Musical theory has always discussed the role of structure, harmonic progression, and non-chord notes to understand musical expression. It seems that the sheer existence of these organizational systems makes each departure from them special and meaningful. For example, in every theory class students are taught how to analyze and compose binary pieces or how to identify symmetrical phrasing. Gifted composers continually break these “rules”, but if they weren’t there as a framework, would the pieces that extend these systems and violate their cohesive structure be as meaningful?

It is fascinating for me to read about methods to assess these qualities scientifically. Also, I am happy (and relieved) to find that psychological testing often confirms theoretical thinking. I think an interesting direction for future research would be to investigate the connection of musical emotion with emotion in other areas of life. Results in this direction might strengthen the importance of music therapy.

1 comment:

willimek said...

Music and Emotions

The most difficult problem in answering the question of how music creates emotions is likely to be the fact that assignments of musical elements and emotions can never be defined clearly. The solution of this problem is the Theory of Musical Equilibration. It says that music can't convey any emotion at all, but merely volitional processes, the music listener identifies with. Then in the process of identifying the volitional processes are colored with emotions. The same happens when we watch an exciting film and identify with the volitional processes of our favorite figures. Here, too, just the process of identification generates emotions.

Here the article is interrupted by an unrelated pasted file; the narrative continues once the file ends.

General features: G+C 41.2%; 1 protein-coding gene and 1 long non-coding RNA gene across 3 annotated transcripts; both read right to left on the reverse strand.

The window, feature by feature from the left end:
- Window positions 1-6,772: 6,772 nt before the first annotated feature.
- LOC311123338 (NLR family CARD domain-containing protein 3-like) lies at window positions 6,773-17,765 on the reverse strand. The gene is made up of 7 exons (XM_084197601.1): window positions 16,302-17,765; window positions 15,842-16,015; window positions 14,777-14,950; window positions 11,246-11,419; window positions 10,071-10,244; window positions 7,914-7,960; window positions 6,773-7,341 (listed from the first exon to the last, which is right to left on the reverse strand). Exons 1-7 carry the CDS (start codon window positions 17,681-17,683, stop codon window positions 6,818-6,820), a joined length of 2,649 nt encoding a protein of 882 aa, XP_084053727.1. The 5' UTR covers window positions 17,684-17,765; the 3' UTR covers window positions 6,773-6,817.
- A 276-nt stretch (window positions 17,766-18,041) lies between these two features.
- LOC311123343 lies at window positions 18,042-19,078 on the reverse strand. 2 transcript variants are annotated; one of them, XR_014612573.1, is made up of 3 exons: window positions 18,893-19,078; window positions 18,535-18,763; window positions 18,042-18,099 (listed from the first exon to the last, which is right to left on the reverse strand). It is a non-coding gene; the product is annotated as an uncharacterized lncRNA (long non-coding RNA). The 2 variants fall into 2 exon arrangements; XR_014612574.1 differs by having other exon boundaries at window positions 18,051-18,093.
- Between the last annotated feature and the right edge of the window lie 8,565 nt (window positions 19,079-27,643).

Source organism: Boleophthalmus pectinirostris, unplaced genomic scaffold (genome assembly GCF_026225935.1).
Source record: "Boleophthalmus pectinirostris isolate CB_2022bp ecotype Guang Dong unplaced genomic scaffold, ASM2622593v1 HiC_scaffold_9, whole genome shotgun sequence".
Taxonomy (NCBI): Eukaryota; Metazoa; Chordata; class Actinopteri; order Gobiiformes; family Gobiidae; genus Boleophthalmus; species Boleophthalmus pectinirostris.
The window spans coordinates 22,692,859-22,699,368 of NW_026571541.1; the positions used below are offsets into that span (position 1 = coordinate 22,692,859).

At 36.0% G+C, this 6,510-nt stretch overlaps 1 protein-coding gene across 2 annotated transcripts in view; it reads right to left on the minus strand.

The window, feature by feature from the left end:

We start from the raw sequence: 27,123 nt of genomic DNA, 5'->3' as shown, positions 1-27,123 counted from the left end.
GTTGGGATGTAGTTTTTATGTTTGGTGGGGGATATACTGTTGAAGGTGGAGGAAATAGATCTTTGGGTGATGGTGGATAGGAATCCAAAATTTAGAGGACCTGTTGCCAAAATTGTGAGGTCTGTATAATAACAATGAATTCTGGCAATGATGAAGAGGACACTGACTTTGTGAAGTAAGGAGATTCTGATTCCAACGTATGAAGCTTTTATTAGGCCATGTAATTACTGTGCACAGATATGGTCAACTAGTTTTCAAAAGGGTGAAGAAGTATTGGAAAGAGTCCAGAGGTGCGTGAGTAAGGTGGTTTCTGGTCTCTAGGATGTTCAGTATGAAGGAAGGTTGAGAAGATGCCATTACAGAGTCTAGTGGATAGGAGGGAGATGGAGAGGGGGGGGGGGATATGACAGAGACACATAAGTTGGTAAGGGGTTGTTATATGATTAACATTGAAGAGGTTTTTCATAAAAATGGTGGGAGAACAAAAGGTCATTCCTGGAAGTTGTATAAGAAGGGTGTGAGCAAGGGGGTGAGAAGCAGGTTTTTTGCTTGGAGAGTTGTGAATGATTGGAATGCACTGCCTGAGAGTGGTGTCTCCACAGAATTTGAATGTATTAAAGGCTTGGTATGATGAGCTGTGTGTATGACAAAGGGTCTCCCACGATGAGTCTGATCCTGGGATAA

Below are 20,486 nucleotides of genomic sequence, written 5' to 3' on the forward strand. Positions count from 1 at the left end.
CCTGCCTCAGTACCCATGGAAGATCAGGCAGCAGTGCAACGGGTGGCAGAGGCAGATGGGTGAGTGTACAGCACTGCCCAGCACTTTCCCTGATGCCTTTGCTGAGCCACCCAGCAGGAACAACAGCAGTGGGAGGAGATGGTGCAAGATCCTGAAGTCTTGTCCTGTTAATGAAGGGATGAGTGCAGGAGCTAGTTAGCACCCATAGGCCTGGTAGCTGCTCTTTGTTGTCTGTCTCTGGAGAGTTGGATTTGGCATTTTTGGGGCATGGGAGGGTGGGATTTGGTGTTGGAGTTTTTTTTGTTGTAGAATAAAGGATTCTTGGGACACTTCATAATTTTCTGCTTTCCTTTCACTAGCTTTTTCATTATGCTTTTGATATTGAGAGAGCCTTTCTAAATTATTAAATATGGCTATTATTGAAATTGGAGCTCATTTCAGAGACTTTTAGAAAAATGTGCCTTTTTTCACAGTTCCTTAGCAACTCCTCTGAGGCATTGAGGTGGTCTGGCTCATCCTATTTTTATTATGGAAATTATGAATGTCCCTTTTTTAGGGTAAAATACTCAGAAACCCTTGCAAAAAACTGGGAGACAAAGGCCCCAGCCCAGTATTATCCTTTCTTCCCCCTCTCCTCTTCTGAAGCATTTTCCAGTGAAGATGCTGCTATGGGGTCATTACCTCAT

An example: If you perceive a major chord, you normally identify with the will "Yes, I want to...". If you perceive a minor chord, you identify normally with the will "I don't want any more...". If you play the minor chord softly, you connect the will "I don't want any more..." with a feeling of sadness. If you play the minor chord loudly, you connect the same will with a feeling of rage. You distinguish in the same way as you would distinguish, if someone would say the words "I don't want anymore..." the first time softly and the second time loudly.
Because this detour of emotions via volitional processes was not detected, also all music psychological and neurological experiments, to answer the question of the origin of the emotions in the music, failed.

But how music can convey volitional processes? These volitional processes have something to do with the phenomena which early music theorists called "lead", "leading tone" or "striving effects". If we reverse this musical phenomena in imagination into its opposite (not the sound wants to change - but the listener identifies with a will not to change the sound) we have found the contents of will, the music listener identifies with. In practice, everything becomes a bit more complicated, so that even more sophisticated volitional processes can be represented musically.

Further information is available via the free download of the e-book "Music and Emotion - Research on the Theory of Musical Equilibration:


or on the online journal EUNOMIOS:


Enjoy reading

Bernd Willimek